JAKARTA (Reuters) - Indonesian anti-terrorism police have detained 18 people with links to militant groups in a bid to cut the risk of attacks during Christmas and the New Year in the world's biggest Muslim-majority country, police said on Monday.
Near-simultaneous attacks on churches in the capital, Jakarta, and elsewhere on Christmas Eve in 2000, killed nearly 20 people. Ever since, authorities have stepped up security at churches and tourist spots for the holiday.
Police Chief Tito Karnavian said while there was no evidence of a specific plot, the detentions were made in a bid to head off trouble.
"We're doing a pre-emptive strike," Karnavian told reporters.
"The majority of them have links to previous incidents (and people) who we had arrested earlier," he said.
Police said that 12 people had been detained in South Sumatra, four in West Kalimantan, one in Malang in East Java and one in Surabaya in the same province.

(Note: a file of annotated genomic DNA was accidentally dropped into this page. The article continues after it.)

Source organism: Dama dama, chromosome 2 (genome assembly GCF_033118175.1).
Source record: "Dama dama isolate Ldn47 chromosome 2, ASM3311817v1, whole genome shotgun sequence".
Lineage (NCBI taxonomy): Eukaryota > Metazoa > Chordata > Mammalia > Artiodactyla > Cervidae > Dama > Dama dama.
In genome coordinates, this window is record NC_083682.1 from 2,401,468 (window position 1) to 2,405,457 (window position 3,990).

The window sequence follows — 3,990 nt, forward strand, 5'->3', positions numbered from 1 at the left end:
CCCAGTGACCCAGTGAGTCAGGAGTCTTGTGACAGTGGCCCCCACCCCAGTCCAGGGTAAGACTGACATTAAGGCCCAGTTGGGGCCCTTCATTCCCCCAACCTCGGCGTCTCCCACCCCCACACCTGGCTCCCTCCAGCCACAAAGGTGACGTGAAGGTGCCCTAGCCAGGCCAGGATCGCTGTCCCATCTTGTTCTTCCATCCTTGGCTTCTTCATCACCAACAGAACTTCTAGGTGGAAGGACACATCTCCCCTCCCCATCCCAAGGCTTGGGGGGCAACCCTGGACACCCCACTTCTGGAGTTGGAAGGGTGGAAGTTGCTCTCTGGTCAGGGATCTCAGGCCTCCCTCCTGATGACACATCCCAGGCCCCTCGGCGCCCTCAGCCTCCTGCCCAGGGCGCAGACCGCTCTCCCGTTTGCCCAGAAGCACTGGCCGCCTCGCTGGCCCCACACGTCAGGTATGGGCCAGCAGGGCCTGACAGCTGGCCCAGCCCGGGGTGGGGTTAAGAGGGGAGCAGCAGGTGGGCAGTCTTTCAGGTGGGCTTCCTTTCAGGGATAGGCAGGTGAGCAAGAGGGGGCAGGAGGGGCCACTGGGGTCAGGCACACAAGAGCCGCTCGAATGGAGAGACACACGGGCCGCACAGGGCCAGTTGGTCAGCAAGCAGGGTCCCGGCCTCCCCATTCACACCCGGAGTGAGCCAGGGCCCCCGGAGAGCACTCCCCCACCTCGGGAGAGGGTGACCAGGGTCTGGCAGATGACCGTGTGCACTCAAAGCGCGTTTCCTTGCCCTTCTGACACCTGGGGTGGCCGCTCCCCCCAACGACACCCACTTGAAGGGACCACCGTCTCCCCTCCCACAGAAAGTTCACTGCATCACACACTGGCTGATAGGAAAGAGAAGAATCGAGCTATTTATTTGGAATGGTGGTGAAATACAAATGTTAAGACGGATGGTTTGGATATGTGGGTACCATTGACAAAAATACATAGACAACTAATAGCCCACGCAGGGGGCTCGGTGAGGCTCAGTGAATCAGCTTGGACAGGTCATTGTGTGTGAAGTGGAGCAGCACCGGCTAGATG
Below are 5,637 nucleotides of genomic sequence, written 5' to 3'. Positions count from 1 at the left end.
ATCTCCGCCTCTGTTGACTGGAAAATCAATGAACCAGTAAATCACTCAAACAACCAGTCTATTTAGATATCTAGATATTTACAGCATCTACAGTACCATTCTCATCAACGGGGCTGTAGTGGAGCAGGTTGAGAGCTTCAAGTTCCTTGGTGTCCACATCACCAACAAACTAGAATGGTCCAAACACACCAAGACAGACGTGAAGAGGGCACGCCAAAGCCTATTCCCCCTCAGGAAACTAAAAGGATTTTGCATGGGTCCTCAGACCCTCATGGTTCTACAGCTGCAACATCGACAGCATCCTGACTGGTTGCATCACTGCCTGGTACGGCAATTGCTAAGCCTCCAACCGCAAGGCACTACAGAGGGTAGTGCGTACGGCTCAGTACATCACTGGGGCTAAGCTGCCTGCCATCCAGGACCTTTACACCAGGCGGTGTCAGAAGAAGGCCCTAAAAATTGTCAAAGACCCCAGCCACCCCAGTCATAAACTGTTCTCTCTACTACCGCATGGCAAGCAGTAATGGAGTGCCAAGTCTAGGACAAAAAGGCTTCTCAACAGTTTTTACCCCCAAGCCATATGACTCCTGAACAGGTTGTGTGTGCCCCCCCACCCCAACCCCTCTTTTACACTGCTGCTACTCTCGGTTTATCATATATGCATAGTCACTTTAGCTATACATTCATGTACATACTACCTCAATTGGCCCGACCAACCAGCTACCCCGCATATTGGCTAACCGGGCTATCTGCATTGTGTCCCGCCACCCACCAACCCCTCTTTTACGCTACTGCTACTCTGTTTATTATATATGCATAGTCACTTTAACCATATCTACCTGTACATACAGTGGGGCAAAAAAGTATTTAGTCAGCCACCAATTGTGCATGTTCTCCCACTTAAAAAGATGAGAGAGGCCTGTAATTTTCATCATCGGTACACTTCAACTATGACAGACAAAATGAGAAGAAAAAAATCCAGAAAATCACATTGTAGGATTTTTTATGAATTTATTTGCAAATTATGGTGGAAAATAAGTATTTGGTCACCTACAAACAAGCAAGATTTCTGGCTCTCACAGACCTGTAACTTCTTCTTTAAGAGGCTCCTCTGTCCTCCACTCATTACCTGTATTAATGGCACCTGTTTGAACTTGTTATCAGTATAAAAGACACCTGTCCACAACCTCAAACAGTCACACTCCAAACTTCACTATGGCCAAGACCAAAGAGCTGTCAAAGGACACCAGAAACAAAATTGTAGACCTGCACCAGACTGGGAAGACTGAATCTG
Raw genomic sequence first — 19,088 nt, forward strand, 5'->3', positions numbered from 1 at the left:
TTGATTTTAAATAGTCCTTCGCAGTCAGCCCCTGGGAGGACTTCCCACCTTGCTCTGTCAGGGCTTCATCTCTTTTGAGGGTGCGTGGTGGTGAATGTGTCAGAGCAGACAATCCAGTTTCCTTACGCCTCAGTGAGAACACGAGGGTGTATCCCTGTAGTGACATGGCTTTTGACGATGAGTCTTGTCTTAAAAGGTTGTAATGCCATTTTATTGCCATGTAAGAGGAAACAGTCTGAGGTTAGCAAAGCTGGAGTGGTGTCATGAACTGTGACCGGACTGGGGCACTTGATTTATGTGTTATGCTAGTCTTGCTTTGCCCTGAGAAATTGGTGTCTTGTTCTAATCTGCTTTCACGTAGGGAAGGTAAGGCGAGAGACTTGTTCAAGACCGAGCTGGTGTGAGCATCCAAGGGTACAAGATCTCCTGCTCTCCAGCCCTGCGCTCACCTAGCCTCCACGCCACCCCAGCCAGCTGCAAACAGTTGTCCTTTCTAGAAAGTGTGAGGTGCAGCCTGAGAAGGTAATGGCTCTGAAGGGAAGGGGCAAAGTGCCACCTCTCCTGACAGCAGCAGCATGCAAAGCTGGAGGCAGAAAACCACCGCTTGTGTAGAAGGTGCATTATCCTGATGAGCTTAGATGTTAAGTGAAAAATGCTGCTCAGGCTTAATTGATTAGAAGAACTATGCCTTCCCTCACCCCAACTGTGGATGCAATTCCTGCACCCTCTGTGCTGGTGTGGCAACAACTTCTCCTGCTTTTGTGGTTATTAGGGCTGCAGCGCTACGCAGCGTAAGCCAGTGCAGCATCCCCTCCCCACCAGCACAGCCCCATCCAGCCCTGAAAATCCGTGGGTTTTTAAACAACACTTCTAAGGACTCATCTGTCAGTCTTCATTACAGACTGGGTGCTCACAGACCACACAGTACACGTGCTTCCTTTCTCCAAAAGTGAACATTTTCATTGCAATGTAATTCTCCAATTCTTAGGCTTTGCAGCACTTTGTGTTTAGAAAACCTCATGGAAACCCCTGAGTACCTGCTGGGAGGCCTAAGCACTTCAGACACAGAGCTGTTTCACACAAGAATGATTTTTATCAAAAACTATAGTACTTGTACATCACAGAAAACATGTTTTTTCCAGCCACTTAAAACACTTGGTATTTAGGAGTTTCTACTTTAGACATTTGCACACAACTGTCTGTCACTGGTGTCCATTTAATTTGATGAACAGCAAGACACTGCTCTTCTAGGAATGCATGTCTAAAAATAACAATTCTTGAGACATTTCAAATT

Under Indonesia's anti-terrorism laws, investigators can hold people for seven days before determining whether they will be designated suspects or released, said police spokesman Setyo Wasisto.
Indonesia has seen its share of militant attacks over the years aimed at foreign, Christian and government targets including blasts on the tourist island of Bali in 2002 that killed 202 people.
Since then, police have managed to stamp out or weaken many militant networks although there has been a resurgence in radicalism in recent years, inspired largely by Islamic State.
A series of small-scale attacks since early 2016 has been linked to Islamic State, which is believed to have thousands of sympathizers in Indonesia.
(Reporting by Agustinus Beo Da Costa; Writing by Ed Davies; Editing by Robert Birsel)